When designing your home, it is important to ask yourself this question: How do you want to feel in your home? Let’s say you’ve had a long day at work and all you want to do is curl up on the couch and read a good book. Wouldn’t you want to feel cozy? Well, it isn’t just about picking a big, comfortable couch. The colors you choose in your home have an impact on your emotions, so be sure to pick the right ones! Learn how different colors make you feel below:
According to Dr. Sally Augustin on Psychology Today, most people would say that blue is their favorite color. This beloved shade apparently promotes feelings of trustworthiness. Because of this, blue may be a good color to incorporate in a room where you will be doing a fair amount of socializing with guests, such as the living room. Remember that darker shades of blue can bring about feelings of sadness, so be mindful of what shades you are choosing (Lee).
Throughout history, the color green has been associated with prosperity and nature. Green reduces feelings of anxiety, making it the perfect color to surround yourself with on a stressful day (Caragianis). Furthermore, the color green boosts creative thinking (Augustin). With all of these benefits in mind, green may be the perfect color to have in a home office or work space.
Representing purity, protection, and innocence, the color white is a symbol in and of itself. White is a great color for spaces where you want to emphasize a feeling of cleanliness, such as in bathrooms or kitchens (Caragianis).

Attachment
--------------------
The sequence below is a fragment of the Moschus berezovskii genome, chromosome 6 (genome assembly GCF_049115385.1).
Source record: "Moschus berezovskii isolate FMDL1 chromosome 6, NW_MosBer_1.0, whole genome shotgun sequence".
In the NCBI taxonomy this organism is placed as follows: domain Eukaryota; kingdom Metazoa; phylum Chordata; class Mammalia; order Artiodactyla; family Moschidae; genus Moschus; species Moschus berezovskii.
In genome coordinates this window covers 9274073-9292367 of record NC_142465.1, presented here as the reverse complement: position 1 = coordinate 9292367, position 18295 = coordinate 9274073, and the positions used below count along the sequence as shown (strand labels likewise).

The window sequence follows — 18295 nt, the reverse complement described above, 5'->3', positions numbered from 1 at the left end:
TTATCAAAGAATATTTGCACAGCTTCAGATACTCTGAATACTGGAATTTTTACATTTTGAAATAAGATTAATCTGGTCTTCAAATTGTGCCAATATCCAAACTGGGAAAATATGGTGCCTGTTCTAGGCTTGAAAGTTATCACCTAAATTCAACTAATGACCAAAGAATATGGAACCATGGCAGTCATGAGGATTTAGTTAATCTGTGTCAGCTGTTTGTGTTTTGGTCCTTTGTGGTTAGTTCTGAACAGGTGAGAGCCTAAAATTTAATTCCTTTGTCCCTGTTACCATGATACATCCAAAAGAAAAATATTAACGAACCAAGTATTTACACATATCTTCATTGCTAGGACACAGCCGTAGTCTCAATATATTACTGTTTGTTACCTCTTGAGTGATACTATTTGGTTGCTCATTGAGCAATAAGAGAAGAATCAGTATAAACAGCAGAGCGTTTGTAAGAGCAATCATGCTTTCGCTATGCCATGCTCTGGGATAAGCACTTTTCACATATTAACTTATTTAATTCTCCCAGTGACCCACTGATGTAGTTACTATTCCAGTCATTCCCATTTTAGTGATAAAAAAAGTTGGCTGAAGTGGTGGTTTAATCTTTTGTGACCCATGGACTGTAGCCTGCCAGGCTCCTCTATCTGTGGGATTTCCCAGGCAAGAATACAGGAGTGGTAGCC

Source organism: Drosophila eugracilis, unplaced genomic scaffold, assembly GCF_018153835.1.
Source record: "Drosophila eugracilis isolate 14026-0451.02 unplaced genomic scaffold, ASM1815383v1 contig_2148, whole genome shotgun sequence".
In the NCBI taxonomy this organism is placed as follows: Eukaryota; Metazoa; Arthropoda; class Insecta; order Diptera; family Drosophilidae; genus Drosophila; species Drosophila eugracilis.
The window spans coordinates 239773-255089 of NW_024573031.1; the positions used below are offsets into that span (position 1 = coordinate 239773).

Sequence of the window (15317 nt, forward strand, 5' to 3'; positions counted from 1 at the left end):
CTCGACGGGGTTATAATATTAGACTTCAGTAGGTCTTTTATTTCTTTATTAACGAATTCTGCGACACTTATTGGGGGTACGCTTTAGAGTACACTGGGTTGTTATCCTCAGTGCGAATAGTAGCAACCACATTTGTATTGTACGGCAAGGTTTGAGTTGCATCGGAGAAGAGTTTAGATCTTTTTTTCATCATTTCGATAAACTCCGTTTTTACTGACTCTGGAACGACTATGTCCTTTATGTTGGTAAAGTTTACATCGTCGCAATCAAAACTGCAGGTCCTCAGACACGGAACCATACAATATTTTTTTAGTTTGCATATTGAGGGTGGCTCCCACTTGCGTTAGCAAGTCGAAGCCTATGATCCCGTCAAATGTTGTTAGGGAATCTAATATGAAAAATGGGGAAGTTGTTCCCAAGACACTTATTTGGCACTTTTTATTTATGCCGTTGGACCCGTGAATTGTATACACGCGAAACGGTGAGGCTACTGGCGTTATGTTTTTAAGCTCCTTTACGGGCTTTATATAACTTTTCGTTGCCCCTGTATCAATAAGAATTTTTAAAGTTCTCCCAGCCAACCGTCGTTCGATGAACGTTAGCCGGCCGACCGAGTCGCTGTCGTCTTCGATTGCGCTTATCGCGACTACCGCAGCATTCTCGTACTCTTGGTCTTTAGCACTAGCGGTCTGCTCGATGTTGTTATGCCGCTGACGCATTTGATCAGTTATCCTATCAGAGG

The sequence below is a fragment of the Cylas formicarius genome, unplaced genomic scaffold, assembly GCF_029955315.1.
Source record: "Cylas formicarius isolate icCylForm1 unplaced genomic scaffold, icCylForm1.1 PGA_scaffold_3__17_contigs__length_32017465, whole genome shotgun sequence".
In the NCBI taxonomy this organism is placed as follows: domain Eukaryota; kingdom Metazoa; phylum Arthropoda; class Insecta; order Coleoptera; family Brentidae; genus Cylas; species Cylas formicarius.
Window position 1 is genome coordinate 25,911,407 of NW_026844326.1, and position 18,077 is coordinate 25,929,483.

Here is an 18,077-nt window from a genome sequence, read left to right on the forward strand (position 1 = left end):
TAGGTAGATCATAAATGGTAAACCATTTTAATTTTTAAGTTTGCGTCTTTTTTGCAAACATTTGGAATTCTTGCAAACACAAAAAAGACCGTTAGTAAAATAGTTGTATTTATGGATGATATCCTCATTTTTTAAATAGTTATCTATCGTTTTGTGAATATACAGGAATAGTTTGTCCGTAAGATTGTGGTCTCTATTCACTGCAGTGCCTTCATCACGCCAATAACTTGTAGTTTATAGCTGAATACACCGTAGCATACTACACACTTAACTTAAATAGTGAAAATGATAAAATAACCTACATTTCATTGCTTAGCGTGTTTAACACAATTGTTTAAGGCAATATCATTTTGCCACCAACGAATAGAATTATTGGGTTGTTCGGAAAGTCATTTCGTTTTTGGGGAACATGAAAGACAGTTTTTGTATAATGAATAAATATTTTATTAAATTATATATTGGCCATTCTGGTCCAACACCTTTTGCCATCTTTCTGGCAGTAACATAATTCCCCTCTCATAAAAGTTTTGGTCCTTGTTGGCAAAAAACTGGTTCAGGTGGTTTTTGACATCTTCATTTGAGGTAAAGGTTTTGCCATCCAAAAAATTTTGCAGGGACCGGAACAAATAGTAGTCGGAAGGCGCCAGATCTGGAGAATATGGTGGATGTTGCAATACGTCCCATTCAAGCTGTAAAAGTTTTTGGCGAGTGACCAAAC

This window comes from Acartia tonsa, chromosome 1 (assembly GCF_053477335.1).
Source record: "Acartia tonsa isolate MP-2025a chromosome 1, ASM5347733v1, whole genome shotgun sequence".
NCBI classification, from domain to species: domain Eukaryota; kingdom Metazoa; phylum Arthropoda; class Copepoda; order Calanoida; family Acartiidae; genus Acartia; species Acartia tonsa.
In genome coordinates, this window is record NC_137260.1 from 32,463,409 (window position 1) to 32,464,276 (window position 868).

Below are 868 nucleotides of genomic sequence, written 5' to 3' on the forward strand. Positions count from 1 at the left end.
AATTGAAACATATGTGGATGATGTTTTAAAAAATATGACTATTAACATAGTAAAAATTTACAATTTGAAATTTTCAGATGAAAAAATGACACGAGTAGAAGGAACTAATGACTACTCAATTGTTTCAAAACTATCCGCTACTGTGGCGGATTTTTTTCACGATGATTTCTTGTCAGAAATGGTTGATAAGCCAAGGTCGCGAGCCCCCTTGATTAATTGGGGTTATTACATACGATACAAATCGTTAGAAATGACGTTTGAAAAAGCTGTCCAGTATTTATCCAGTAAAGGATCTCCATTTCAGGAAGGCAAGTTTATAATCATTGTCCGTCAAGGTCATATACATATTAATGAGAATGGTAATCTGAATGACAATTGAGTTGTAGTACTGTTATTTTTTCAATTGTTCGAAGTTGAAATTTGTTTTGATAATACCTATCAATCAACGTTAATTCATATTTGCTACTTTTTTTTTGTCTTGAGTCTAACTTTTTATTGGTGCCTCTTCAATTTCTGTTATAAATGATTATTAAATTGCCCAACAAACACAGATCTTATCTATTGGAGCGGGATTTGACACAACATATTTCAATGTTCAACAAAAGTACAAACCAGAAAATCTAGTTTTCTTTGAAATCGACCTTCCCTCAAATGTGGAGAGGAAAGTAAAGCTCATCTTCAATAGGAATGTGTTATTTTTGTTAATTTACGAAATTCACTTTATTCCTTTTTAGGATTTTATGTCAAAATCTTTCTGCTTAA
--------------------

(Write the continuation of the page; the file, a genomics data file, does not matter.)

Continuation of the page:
When it comes to interior design, yellow is a controversial color. Some people love it and some people don’t. If overdone, bright shades of yellow may cause eye fatigue and anxiety. But if you pick a softer shade of yellow, this color can promote feelings of happiness and cheerfulness (Lee). Yellow is also known to stimulate appetite, making it a smart choice for kitchens and eating spaces (Augustin).
Red is an energizing color, proven by its ability to increase one’s blood pressure and heart rate. Stimulating appetites and encouraging conversation, the color red is a great choice for dining rooms. Because the color red has the potential to be overwhelming, however, it may be wise to choose a softer, more elegant shade (Lee).
For a very long time in history, the color purple was strongly associated with royalty. To this day, certain shades of purple are linked with feelings of sophistication, such as a grayish violet color (Augustin). A deeper shade of purple feels luxurious, mysterious, and even romantic. Purple is a great color to put in rooms where you may want to impress guests, such as your home library or piano room (Caragianis).
We hope you enjoyed learning a bit about color psychology and how to incorporate it in your home. If you ever need any help with interior design, contact someone at The Easling Team, and we will connect you with one of our favorite professional interior designers in the area.
Caragianis, Sophia. https://www.countryliving.com/uk/homes-interiors/interiors/a732/how-colour-affects-mood/
Lee, Tonya. https://www.thespruce.com/how-room-color-affects-mood-451990
Augustin, Sally. https://www.psychologytoday.com/us/blog/people-places-and-things/201504/the-surprising-effect-color-your-mind-and-mood
If you are looking to buy or sell a home in Middle Tennessee, don’t hesitate to call The Easling Team! Someone from our team will get you in touch with one of our top-notch agents.